The federal Fair Labor Standards Act does not define full-time employment. Therefore, it is up to individual states and employers to determine what constitutes full-time work. In Ohio, full-time employment is 80 hours of work in a two-week period in a state agency, or whatever time another authority agency or employer designates as full-time.
Generally, 40 hours is considered full-time employment by most employers. Employees may only receive benefits for some jobs at the full-time level. However, some employers offer benefits to employees who work less than 40 hours. The U.S. Department of Labor specifically notes that full-time status isn't a factor in Davis-Bacon and related acts, which affect fringe benefits requirements.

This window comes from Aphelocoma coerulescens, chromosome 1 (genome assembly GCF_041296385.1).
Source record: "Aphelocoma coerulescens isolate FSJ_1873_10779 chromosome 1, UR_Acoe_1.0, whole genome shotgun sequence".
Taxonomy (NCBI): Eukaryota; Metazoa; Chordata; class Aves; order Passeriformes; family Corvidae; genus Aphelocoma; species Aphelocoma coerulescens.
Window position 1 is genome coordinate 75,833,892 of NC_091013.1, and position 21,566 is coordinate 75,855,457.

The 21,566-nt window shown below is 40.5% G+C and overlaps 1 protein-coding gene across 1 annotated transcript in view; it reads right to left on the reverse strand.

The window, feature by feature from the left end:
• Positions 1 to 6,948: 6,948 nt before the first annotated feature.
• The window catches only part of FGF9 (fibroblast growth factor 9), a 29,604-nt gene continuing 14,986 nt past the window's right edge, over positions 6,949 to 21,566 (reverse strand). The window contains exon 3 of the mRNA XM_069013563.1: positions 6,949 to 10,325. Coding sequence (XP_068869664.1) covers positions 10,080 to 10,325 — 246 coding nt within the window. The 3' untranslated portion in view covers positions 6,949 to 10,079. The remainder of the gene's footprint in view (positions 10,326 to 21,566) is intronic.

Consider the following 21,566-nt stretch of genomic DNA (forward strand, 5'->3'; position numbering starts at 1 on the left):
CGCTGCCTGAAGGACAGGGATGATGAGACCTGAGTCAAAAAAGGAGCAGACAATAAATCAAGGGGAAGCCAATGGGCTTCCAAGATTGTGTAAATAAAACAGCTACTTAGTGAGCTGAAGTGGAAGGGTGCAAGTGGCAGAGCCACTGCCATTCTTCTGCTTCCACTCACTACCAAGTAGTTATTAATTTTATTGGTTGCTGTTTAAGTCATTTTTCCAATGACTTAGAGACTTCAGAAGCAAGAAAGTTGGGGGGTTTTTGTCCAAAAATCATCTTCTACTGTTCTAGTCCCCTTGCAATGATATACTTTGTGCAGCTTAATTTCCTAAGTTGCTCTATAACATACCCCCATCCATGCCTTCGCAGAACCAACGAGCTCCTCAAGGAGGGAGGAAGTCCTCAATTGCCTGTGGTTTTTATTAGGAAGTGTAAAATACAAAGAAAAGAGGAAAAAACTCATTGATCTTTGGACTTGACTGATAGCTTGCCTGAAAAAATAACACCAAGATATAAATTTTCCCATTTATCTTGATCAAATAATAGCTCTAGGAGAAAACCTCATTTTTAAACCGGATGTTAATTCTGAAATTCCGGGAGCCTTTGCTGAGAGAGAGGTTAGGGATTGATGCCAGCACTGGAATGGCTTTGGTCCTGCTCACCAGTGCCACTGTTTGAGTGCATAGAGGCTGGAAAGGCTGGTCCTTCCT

Ohio state law, in line with similar laws in most other states, requires that employers pay overtime to hourly workers who complete more than 40 hours of work in a given week. The FLSA mandates that employers pay at least time-and-a-half for overtime pay.
Read More: Part Time Vs. Full Time Hours
Ohio did introduce a minimum wage of $8.10 per hour as of Jan. 1, 2015, which exceeds the federal minimum wage of $7.25. Unlike some other states, Ohio doesn't require employers to offer lunch or rest breaks. However, any employee, whether full-time or part-time, must be compensated if performing any duties during prescribed breaks.